What: Temple of Heaven
Where: Beijing, PR China
When: 15th – 20th Century
One Christmas, when I was about seven or eight years of age, Santa Claus left my brother and I a board game called Chinese Checkers under the Christmas Tree. I don’t think my brother and I ever learnt how to correctly play the actual game, but it came with beautiful marbles with, what looked like wings of an angel embedded inside each clear glass ball, different coloured wings of reds, greens, blues and oranges. The box, made of thin wood, hexagonal in shape, was covered in a royal blue crepe and had the most wondrous picture of a three tiered round shaped Chinese looking building on the front. This was pre-internet days so no one could tell us what that building was, and as we had found it under the Christmas Tree, it was already kind-of magical and so we stared at it, in fascination for years as we chipped the glass marbles with our own made up games.
I was doing on of those ‘quickly-see-everything’ day tours of Beijing, I’d climbed the Great Wall, stood in Tiananmen Square and walked through the Forbidden City yet it wasn’t until I came to The Temple of Heaven that those childhood memories of my brother and I contemplating what that strange unknown building was on that box that my heart started pounding, I was about to find out and see it in real life – it was The Temple of Heaven.
Constructed at the same time as The Imperial Palace, also known as The Forbidden City, The Temple of Heaven has been a UNESCO World Heritage site since 1998 It was built during the reign of Emperor Yongle in the early 15th century and used by the Emperors of the Ming and Qing Dynasties to pray for good harvest. The Temple of Heaven is the only place outside of the Forbidden City that Emperors were allowed, twice per year, to travel to. These biannual ventures were shrouded in secrecy and no commoner was ever permitted to see the holy processions between Palace and temple.
With my guide, I entered through the Southern gate and the first temple we came to was The Alter of the Worship of Heaven. Also known as the Alter for offering Sacrifices to Heaven and as the name suggests, it’s where the Emperor would make annual sacrificial offerings during the Winter Solstice for a bountiful harvest for the people. The outdoor, tri-level circular alter, surrounded by marble statues is centered with a circular round marble stone called the Heavenly Heart Stone where, as the Emperor stood, his voice would sound naturally strong and powerful, thus reaching heaven.
Next we came to the single-gabled hall, The Imperial Vault of Heaven which, resembles the main temple but is smaller and sits on one single marble stone. This is where the memorial tablets of previous sacrifices by the Emperors forefathers are laid. The gabled roof, with dark blue glazed tiles, is representative of Heaven and is built with no nails or beams. From here, it is around a 300 metre walk along marble to the main building, The Hall of Prayer for Good Harvest.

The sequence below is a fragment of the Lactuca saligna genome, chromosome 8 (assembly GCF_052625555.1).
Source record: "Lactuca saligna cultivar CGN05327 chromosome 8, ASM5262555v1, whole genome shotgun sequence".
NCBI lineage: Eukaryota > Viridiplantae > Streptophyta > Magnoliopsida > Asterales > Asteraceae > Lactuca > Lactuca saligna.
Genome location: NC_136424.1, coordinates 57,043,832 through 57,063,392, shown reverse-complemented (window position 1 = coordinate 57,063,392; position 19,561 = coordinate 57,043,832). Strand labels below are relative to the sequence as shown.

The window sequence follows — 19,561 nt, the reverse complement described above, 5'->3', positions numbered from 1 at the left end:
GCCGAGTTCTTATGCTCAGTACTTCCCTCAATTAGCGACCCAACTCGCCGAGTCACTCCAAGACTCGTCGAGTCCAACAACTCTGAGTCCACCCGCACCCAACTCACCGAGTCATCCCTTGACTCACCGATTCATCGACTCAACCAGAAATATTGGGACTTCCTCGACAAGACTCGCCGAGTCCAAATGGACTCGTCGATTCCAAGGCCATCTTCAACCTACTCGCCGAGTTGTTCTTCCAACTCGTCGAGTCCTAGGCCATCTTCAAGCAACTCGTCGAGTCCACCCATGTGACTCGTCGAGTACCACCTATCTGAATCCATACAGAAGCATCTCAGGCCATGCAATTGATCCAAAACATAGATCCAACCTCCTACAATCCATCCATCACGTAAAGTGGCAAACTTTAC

The Hall of Prayer for Good Harvest is the magnificent triple gabled building that most would be familiar with and the building that was pictured on my childhood game. The structure made of wood and stone, stands on three tiers of marble terrace, 6 metres high. The hall, again with blue glazed roof tiles, is 38 metres high and measuring 32.72 metres in diameter was believed to be the closest place to heaven.
The intricate interior of The Hall of Prayer for Good Harvest is just as impressive as the exterior. Built of wood with no nails, beams or crossbeams it is solely supported by 28 massive wooden pillars, each 1.2 metres in diameter. The inner four pillars represent the four Seasons, the next twelve, the twelve months of the year and the outer twelve representing the traditional units of time.
Beside the main Hall of Prayer for Good Harvest are ornate buildings which once housed the sacred butchering pavilion, sacred kitchen and sacred warehouses. Now exhibiting artifacts from the times of the Emperors, it is well worth a look at the fascinating objects they now house.
As I exited through the Northern entrance, contemplating my childhood attachment to The Temple of Heaven while watching friendly locals practicing Chinese character calligraphy, I considered learning a Chinese language. I turned to my guide and asked “With there being 26 letters in the western alphabet, how many Chinese characters are there?” She replied” About 60,000, but you only need to know around 2,500-3,500 to be able to read a newspaper” My jaw dropped…. I think I might learn to play Chinese Checkers first. 😉